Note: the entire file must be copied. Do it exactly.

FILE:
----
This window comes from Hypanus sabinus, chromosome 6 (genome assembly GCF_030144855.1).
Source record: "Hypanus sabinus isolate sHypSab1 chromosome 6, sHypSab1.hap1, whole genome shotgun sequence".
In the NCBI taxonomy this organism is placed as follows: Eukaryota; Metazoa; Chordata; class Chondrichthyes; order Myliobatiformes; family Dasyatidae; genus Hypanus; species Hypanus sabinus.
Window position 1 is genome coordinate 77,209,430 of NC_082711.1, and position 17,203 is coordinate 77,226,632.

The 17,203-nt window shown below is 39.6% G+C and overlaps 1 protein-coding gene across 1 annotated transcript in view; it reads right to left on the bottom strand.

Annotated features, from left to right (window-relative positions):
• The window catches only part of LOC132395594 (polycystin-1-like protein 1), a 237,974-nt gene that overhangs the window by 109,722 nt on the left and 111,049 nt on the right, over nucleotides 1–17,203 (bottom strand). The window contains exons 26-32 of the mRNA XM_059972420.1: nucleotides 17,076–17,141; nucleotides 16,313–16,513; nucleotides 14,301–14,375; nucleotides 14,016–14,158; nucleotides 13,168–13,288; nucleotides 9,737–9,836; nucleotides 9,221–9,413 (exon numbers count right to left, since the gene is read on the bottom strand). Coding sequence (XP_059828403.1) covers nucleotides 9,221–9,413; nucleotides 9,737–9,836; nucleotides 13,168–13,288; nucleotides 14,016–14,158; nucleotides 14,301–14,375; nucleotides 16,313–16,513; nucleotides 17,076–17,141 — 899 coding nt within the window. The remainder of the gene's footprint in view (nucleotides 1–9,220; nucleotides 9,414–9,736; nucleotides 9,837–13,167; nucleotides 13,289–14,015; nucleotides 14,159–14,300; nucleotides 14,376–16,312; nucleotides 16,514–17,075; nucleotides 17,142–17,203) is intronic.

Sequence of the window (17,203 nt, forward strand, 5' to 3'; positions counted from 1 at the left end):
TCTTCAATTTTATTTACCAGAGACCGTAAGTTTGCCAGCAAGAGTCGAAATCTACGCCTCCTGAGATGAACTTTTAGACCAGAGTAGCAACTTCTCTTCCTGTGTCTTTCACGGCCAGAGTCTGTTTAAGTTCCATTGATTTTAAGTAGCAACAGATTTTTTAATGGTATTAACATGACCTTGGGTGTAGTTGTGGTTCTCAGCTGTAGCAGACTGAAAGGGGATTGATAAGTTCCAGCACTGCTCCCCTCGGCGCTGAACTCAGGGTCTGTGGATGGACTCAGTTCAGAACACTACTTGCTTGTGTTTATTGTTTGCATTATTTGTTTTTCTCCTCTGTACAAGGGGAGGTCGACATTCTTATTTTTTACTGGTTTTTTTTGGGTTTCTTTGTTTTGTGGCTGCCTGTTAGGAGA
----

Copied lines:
This window comes from Hypanus sabinus, chromosome 6 (genome assembly GCF_030144855.1).
Source record: "Hypanus sabinus isolate sHypSab1 chromosome 6, sHypSab1.hap1, whole genome shotgun sequence".
In the NCBI taxonomy this organism is placed as follows: Eukaryota; Metazoa; Chordata; class Chondrichthyes; order Myliobatiformes; family Dasyatidae; genus Hypanus; species Hypanus sabinus.
Window position 1 is genome coordinate 77,209,430 of NC_082711.1, and position 17,203 is coordinate 77,226,632.

The 17,203-nt window shown below is 39.6% G+C and overlaps 1 protein-coding gene across 1 annotated transcript in view; it reads right to left on the bottom strand.

Annotated features, from left to right (window-relative positions):
• The window catches only part of LOC132395594 (polycystin-1-like protein 1), a 237,974-nt gene that overhangs the window by 109,722 nt on the left and 111,049 nt on the right, over nucleotides 1–17,203 (bottom strand). The window contains exons 26-32 of the mRNA XM_059972420.1: nucleotides 17,076–17,141; nucleotides 16,313–16,513; nucleotides 14,301–14,375; nucleotides 14,016–14,158; nucleotides 13,168–13,288; nucleotides 9,737–9,836; nucleotides 9,221–9,413 (exon numbers count right to left, since the gene is read on the bottom strand). Coding sequence (XP_059828403.1) covers nucleotides 9,221–9,413; nucleotides 9,737–9,836; nucleotides 13,168–13,288; nucleotides 14,016–14,158; nucleotides 14,301–14,375; nucleotides 16,313–16,513; nucleotides 17,076–17,141 — 899 coding nt within the window. The remainder of the gene's footprint in view (nucleotides 1–9,220; nucleotides 9,414–9,736; nucleotides 9,837–13,167; nucleotides 13,289–14,015; nucleotides 14,159–14,300; nucleotides 14,376–16,312; nucleotides 16,514–17,075; nucleotides 17,142–17,203) is intronic.

Sequence of the window (17,203 nt, forward strand, 5' to 3'; positions counted from 1 at the left end):
TCTTCAATTTTATTTACCAGAGACCGTAAGTTTGCCAGCAAGAGTCGAAATCTACGCCTCCTGAGATGAACTTTTAGACCAGAGTAGCAACTTCTCTTCCTGTGTCTTTCACGGCCAGAGTCTGTTTAAGTTCCATTGATTTTAAGTAGCAACAGATTTTTTAATGGTATTAACATGACCTTGGGTGTAGTTGTGGTTCTCAGCTGTAGCAGACTGAAAGGGGATTGATAAGTTCCAGCACTGCTCCCCTCGGCGCTGAACTCAGGGTCTGTGGATGGACTCAGTTCAGAACACTACTTGCTTGTGTTTATTGTTTGCATTATTTGTTTTTCTCCTCTGTACAAGGGGAGGTCGACATTCTTATTTTTTACTGGTTTTTTTTGGGTTTCTTTGTTTTGTGGCTGCCTGTTAGGAGA